Problem 1: A lack of transparency and metrics
Public spending on homeless services in Santa Cruz County is essentially a top-down system that starts with a group called a Continuum of Care that tries to prioritize programs and spending.
Each California county is part of a Continuum of Care that coordinates a regional system of services for people who are homeless or at risk of homelessness. Stakeholders in homeless services, elected leaders and their staff are often included in the group.
Each Continuum of Care:
- Develops and supports a system of housing and service programs.
- Operates the Homeless Management Information System, an internal database of service recipients and other information.
- Designs plans to apply for state money and ways to spend it.
A 2023 map shows Continuums of Care in California and annual funding estimates from fiscal years 2018 to 2021. (California Interagency Council on Homelessness)
With those priorities expressed, county and city staff apply for competitive and restrictive state grants.
- At least $21.4 million was spent on homeless services in Santa Cruz County in fiscal year 2019-2020, according to public records obtained by Santa Cruz Local.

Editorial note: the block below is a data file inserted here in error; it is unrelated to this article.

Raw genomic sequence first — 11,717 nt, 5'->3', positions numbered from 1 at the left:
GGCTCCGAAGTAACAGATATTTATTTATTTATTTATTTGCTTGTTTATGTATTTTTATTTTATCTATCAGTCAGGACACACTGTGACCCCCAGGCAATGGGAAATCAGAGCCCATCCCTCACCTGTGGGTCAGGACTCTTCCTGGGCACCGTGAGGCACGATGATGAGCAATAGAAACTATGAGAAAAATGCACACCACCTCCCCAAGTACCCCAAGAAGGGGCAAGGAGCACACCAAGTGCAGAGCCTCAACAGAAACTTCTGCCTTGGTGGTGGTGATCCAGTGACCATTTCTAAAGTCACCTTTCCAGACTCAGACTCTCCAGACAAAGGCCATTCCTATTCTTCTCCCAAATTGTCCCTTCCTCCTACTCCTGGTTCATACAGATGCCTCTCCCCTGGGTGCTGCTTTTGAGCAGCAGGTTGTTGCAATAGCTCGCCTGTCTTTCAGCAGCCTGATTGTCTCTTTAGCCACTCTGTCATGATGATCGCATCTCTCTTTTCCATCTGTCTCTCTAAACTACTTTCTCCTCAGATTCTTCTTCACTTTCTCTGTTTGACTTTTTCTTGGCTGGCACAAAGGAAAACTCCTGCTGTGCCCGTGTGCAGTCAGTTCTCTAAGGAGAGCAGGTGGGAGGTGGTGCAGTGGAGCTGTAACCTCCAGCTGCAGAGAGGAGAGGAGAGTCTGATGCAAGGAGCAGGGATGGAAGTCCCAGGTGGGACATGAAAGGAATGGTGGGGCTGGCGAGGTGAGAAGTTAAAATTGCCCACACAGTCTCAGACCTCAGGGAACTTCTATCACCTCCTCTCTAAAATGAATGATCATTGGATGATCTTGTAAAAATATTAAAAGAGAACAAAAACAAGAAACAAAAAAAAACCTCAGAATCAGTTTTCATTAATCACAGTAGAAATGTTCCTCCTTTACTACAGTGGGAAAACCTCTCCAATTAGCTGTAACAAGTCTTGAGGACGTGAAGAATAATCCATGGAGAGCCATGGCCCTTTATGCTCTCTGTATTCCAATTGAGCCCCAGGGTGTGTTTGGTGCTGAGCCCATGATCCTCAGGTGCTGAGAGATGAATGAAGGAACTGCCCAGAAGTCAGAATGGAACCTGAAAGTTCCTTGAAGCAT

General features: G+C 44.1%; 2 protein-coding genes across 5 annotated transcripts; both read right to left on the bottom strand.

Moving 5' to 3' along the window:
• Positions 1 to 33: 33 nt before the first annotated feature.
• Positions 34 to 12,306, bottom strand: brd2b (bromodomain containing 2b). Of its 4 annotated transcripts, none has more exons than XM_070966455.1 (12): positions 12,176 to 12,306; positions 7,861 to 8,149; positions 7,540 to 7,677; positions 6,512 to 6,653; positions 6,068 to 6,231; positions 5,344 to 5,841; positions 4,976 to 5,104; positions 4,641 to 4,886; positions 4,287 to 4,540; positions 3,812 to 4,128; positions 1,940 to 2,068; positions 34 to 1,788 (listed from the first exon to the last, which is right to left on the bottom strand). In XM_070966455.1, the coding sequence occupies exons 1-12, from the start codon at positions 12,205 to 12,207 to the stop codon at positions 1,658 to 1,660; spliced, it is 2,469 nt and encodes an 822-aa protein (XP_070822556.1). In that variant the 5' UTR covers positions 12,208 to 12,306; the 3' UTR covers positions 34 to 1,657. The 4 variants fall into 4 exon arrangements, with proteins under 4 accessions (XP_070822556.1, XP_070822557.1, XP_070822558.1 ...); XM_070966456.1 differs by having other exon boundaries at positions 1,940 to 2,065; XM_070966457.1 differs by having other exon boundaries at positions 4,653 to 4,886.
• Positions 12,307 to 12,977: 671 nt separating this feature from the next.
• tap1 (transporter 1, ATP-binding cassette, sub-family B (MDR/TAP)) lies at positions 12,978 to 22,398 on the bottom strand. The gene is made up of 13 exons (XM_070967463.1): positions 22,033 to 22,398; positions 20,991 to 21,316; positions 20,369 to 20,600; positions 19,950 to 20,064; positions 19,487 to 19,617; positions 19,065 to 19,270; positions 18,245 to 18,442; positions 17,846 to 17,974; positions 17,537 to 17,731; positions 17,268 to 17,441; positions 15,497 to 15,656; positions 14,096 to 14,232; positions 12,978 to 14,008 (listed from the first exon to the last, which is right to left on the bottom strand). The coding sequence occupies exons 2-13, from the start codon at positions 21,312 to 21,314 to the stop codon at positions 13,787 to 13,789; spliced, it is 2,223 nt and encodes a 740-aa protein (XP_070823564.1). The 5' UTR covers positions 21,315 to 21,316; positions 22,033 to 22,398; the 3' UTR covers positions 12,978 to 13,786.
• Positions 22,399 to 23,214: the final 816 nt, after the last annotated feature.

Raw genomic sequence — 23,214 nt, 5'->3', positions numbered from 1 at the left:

- At least $77.5 million was spent on homeless services in the county in fiscal year 2020-2021, records state.
Some of the money crossed fiscal years or had to be spent by a certain time. Most of it was for specific services, such as for youth or for emergency shelter or “coordinated entry” such as maintaining the Homeless Management Information System. Other grant money was spent on office supplies (at least $1.53 million in fiscal year 2020-21) or “communications” for public relations staff to publicize homeless services spending and progress (at least $398,000 in fiscal year 2020-21).
Most of that money was managed by the County of Santa Cruz. One reason the spending is not transparent is that the county’s accounting system does not separate homeless services spending from other expenditures.
There is no single code for homeless services in the county’s auditing system, and the services span county departments and divisions.
“I think that absent that, you end up with not a very clear picture of how the money is spent,” said Rayne Perez, the County of Santa Cruz’s homeless services coordinator from January 2016 to August 2021.
“I had hoped that over time there would be a way to streamline the county’s budget system so that there could be a way to just roll all that up once easily. But there really is not,” Perez said in a recent interview. “The public has a right to know how the money is spent.”
Broad homeless-services outcomes are similarly opaque in Santa Cruz County.
Each state grant typically requires periodic written updates back to the state about how and when money was spent and its outcomes. Outcomes could include how many people spent a night in a shelter or how many families remained housed because their back rent was covered by rental assistance. But those outcomes for specific contracts are not compiled and made public.